Jem ages from 10 to 13 over the course of To Kill a Mockingbird, a period of great change in any child's life. Jem is no exception to this rule. Interestingly, the changes he undergoes are seen from the point-of-view of a younger sister, which gives a unique perspective on his growth.
Jem represents the idea of bravery in the novel, and the way that his definition changes over the course of the story is important. The shift that occurs probably has as much to do with age as experience, although the experiences provide a better framework for the reader. When the story begins, Jem's idea of bravery is simply touching the side of the Radley house and then only because "In all his life, Jem had never declined a dare." But as the story progresses, Jem learns about bravery from Atticus facing a mad dog, from Mrs. Dubose's fight with addiction, and from Scout's confrontation with the mob at the jail, among others. And along the way, he grows from a boy who drags his sister along as a co-conspirator to a young gentleman who protects his Scout and tries to help her understand the implications of the events around her.
His own sister finds Jem a genuinely likeable boy, if sometimes capable of "maddening superiority." He very much wants to be like his father, and plans to follow him into law. He idolizes Atticus and would rather risk personal injury than disappoint his father. As he grows older, he begins to do what is right even though his decision may not be popular. For instance, when Dill sneaks into Scout's bedroom after running away from home, Jem can only say, "'You oughta let your mother know where you are'" and makes the difficult decision to involve Atticus. Afterward, he's temporarily exiled by his friends, but he maintains the rightness of his decision without apology.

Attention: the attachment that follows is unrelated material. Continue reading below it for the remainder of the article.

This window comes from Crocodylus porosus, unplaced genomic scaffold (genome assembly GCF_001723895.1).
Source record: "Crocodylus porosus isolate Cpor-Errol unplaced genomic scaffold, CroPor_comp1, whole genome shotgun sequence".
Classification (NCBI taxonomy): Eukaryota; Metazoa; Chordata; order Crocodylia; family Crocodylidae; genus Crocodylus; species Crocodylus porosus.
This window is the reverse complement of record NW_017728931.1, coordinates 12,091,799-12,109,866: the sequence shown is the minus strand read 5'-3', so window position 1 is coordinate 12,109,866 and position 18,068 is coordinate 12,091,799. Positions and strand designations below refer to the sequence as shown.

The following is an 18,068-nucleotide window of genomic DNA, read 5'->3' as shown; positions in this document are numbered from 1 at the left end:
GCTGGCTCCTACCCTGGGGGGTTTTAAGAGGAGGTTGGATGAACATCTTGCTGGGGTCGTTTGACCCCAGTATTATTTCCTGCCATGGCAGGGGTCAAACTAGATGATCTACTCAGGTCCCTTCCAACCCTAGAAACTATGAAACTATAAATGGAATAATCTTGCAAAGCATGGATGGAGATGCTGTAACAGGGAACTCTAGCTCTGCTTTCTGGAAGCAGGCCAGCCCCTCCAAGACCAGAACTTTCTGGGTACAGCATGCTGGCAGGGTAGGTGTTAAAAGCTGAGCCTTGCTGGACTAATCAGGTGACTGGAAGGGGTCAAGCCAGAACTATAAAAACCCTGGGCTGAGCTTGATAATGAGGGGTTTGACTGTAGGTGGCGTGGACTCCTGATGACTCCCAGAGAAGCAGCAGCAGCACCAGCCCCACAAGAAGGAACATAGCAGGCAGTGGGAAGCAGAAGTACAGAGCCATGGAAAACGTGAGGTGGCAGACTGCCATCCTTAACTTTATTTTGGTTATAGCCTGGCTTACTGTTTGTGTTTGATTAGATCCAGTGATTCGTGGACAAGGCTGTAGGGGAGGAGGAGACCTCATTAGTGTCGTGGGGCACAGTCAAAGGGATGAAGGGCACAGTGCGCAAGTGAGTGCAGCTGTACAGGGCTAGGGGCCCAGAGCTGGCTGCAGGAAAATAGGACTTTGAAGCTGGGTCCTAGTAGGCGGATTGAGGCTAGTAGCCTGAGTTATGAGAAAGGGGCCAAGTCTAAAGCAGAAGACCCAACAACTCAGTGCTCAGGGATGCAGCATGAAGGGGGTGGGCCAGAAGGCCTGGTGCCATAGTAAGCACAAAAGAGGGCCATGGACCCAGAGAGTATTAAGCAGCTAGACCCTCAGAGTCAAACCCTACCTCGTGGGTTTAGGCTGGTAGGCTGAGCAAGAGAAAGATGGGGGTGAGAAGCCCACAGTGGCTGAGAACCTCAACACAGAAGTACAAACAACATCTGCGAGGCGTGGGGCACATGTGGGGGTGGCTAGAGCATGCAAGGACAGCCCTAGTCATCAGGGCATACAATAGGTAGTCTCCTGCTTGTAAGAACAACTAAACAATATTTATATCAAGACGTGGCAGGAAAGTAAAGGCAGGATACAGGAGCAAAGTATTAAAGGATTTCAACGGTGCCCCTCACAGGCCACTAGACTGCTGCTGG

Like many adolescents, Jem is idealistic. Even after Atticus' long explanation about the intricacies of the Tom Robinson case, Jem is unable to accept the jury's conviction. In fact, he is ready to overhaul the justice system and abolish juries altogether. Wisely, Atticus doesn't try to squelch or minimize Jem's feelings; by respecting his son, Atticus allows Jem to better cope with the tragedy. Still, Jem turns on Scout when she tells him about Miss Gates' racist remarks at the courthouse, shouting, "'I never wanta hear about that courthouse again, ever, ever, you hear me?'" His coping skills are still developing, and his family is the one group that gives him the room that he needs to hone them.
Ironically, Jem, who so strongly identifies with Tom Robinson, is the only person in the story who is left with physical evidence of the whole event. More ironic still is the fact that Jem's injury leaves "His left arm . . . somewhat shorter than the right" just like Tom Robinson's, and Tom Robinson sustained his injury at approximately the same age. That the man responsible for breaking Jem's arm was also responsible for sending Tom to prison (and indirectly, responsible for his death) serves to drive the irony home.
The adult Jean Louise doesn't provide much insight into the adult Jeremy Atticus Finch, but from the fact that the story begins with their disagreement over when various events started, the reader can assume that they maintained a similar relationship into adulthood.